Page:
• Kentucky — Exemptions are based on age, disability, and veteran status. Qualifying homeowners can deduct $46,350 (for 2023-2024) from the assessed value of the home.
  • Louisiana — Qualifying homeowners can get a tax exemption of up to $75,000 for their primary residence. An additional $15,000 exemption is available for veterans with a service-connected total disability.
  • Maine — Qualifying homeowners residing in Maine for at least 12 months can get a $25,000 exemption for their primary residence. Veterans who served during a recognized war period and are 62 years or older; or, are 100% disabled can get an additional $6,000. Visually impaired individuals can exempt an additional $4,000. There are also exemptions for residents of homes with renewable energy improvements.
  • Maryland — Exemptions are available for military veterans with a permanent and total service connected disability and the surviving spouses of military personnel who were killed while serving.
  • Massachusetts — Exemptions are available for qualifying seniors, veterans and their surviving spouses, the blind, the surviving spouses of firefighters and police, and others facing hardship due to age, infirmity, and poverty.
  • Michigan — Various tax exemptions are available for disabled veterans or their surviving spouses.
  • Minnesota — Exemption programs are available for those with visual impairment or other disabilities., seniors, veterans, disaster relief, and other qualifying situations.
  • Mississippi — Qualifying homeowners can get an exemption for the first $7,500 of the assessed value of their primary home. Additional tax credits are available for seniors, veterans, and those with total disabilities or severe visual impairment.
  • Missouri — Seniors and those with total disabilities can get up to $750 in credit for rent and a maximum of $1,100 for their primary residence.
  • Montana — 2023 exemptions are based on 2021 adjusted gross incomes; less than $24,607 for individuals and $32,000 for couples or heads of household. The reduction varies from 30%-80% depending on income.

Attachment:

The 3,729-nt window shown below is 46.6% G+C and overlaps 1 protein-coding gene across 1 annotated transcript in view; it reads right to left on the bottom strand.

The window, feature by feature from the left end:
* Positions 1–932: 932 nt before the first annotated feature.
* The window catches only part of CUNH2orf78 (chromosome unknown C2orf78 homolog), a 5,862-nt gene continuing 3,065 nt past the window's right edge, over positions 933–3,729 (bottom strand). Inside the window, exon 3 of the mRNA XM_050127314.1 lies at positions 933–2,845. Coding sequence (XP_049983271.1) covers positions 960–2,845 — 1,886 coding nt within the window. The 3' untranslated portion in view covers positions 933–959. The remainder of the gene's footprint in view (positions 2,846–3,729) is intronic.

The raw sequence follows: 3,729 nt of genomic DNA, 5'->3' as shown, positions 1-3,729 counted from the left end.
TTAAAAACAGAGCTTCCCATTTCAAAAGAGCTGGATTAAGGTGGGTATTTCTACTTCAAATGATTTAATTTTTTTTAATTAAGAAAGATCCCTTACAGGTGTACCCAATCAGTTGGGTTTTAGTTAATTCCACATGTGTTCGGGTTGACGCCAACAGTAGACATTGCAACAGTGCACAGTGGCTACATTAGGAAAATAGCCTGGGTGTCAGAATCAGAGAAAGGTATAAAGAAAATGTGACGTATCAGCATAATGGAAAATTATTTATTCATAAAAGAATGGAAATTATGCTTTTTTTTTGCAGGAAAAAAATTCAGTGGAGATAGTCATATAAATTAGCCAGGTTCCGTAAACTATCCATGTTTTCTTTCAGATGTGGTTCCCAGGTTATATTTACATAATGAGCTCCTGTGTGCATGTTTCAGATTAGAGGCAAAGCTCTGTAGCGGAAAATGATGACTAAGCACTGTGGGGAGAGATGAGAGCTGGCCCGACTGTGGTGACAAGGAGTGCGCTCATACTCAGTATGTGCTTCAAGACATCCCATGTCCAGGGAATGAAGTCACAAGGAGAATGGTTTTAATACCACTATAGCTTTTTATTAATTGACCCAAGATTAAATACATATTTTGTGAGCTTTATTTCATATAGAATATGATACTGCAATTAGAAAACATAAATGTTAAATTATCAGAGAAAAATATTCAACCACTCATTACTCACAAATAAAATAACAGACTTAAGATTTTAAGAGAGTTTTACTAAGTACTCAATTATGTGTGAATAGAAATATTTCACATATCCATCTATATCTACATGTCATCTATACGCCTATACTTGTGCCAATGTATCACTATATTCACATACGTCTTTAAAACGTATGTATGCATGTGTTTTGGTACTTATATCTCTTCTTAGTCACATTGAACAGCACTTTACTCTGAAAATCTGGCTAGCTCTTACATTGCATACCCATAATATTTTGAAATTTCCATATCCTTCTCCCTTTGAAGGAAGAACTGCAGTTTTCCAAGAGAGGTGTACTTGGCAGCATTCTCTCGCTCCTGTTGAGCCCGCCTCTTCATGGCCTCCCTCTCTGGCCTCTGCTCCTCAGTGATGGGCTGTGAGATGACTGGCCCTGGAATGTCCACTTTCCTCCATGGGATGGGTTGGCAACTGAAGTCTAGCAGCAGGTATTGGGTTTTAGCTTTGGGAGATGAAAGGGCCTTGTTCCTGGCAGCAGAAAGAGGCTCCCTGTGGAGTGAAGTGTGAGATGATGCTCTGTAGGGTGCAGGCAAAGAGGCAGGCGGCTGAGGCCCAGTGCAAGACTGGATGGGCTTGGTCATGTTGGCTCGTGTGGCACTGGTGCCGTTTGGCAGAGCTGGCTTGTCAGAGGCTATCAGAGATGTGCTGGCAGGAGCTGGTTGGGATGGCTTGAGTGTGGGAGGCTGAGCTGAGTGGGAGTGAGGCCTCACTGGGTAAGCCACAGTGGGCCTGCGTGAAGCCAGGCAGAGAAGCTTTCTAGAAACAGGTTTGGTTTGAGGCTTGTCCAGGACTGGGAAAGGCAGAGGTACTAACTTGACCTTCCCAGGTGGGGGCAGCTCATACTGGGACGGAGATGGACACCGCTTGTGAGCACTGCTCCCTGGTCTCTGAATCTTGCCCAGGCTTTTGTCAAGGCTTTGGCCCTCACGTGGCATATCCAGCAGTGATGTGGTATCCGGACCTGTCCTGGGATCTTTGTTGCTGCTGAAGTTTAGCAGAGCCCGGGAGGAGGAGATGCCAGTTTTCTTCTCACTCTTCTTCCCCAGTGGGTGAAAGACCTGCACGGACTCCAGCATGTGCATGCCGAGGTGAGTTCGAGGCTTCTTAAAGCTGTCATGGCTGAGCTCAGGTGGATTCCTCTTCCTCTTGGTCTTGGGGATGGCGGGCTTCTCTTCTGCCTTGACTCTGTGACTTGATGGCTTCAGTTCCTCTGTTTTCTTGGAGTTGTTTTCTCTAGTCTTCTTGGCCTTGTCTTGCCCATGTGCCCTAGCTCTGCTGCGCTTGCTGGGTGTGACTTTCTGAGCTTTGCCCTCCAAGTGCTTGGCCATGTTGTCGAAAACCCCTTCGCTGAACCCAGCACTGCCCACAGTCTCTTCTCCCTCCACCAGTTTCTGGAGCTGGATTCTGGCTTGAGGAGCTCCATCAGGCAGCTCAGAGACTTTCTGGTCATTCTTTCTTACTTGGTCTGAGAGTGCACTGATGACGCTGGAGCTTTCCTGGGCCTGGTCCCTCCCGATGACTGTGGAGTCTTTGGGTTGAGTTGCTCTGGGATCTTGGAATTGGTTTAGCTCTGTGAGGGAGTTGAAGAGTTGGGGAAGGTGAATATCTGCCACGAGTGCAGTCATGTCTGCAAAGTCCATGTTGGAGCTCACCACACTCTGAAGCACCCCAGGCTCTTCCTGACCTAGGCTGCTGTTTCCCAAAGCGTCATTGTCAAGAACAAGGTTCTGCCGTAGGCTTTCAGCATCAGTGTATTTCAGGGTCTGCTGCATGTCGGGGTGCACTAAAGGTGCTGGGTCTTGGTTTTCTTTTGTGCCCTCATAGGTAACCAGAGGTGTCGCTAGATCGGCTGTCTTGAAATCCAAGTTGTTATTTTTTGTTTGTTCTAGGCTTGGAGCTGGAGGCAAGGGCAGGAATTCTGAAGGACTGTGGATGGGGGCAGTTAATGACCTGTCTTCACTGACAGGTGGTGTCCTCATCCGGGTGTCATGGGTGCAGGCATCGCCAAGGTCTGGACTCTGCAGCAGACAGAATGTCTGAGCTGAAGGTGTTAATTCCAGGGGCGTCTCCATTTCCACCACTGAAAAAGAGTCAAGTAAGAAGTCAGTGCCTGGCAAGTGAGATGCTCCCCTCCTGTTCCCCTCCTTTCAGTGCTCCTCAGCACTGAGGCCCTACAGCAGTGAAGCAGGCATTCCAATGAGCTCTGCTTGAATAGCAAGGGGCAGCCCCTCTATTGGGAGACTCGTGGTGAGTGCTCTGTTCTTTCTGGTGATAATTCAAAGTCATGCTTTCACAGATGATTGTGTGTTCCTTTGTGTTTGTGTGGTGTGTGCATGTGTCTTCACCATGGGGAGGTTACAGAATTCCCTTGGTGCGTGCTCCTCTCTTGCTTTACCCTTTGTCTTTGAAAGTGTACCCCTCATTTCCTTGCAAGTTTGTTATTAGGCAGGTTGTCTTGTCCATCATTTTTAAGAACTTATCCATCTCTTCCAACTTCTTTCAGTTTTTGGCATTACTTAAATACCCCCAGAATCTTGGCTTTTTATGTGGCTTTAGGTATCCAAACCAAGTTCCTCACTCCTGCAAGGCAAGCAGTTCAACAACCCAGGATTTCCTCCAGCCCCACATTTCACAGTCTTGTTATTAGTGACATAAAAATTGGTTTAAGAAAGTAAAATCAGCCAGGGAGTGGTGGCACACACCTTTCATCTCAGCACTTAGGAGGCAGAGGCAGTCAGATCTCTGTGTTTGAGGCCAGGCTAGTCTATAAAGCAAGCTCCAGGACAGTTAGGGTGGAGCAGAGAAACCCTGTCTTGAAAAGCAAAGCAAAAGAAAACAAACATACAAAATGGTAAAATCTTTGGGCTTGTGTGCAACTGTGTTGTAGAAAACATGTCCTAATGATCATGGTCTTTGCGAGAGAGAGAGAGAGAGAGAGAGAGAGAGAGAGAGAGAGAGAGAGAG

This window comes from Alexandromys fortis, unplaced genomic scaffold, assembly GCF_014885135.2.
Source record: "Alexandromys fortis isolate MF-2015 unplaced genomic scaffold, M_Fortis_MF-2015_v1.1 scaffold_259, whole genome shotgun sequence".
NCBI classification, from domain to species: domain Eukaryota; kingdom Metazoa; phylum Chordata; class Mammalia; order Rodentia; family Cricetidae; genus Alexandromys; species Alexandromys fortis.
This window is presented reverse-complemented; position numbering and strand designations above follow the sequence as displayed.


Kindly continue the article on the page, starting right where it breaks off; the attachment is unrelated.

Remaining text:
• Nebraska — Qualifying homeowners include those over 65 years old, the disabled, and veterans and their surviving spouses.
  • Nevada — 2022/2023 exemptions are $3,080 for veterans, $15,400-$30,800 for disabled veterans based on level of disability, $1,540 for surviving spouses, and  $4,620 for those with severe visual impairments.
  • New Hampshire — Tax credits ranging from $50 to $4,000 are available for qualifying veterans, surviving spouses, and those with severe visual or hearing impairments, or other disabilities.
  • New Jersey — A new program will offer paid benefits rather than exemptions. Starting in the late  spring of 2023 homeowners with income of $150,000 or less will receive $1,500, homeowners with income of more than $150,000 and up to $250,000 will receive $1,000, and renters with income of $150,000 or less will receive $450.
  • New Mexico — Homeowners can get a $2,000 reduction on the taxable value of their residence as long as they are a New Mexico resident and the head of household, a surviving spouse, or a veteran. Veterans with a total disability can get a 100% exemption.
  • New York — A variety of exemptions are available for seniors, veterans, persons with disabilities, and agricultural properties.
  • North Carolina — Qualifying residents age 65 and over or permanently disabled whose 2022 income is less than $33,800 can get an exemption for either $25,000 or 50% of the appraised value (whichever is greater) of their primary residence.
  • North Dakota — Homeowners 65 and over, or disabled individuals earning less than $42,000 and assets less than $500,000 can qualify for a credit. Additional credits, refunds, and exemptions are available disabled veterans and other applicants.
  • Ohio — Homeowners who are seniors or persons with disabilities who earn less than $34,600 in 2022 can get an exemption up to $25,000.
  • Oklahoma — Homeowners who are residents for at least one year and are at least 62 years old, are the head of a household, and had gross household income or less than $37,200 for the preceding year  can get an exemption of $2,000 off the assessed valuation of their residence.
  • Oregon — Oregon has over 100 exemption programs for veterans, seniors, and people with disabilities.
  • Pennsylvania — Most homeowners can get a property tax reduction for their primary residence.
  • Rhode Island — Exemptions are available for seniors up to $600, people aged 62-64 years up to $460, people with total disability up to $499, veterans with service-related disabilities up to $307, veterans  honorably discharged from a recognized conflict or surviving spouse of a veteran up to $153, and  those with severe visual impairments blind up to $921. The property value will be reduced by 45% and taxed by the residential rate of $17.80 up to the specific limits noted above.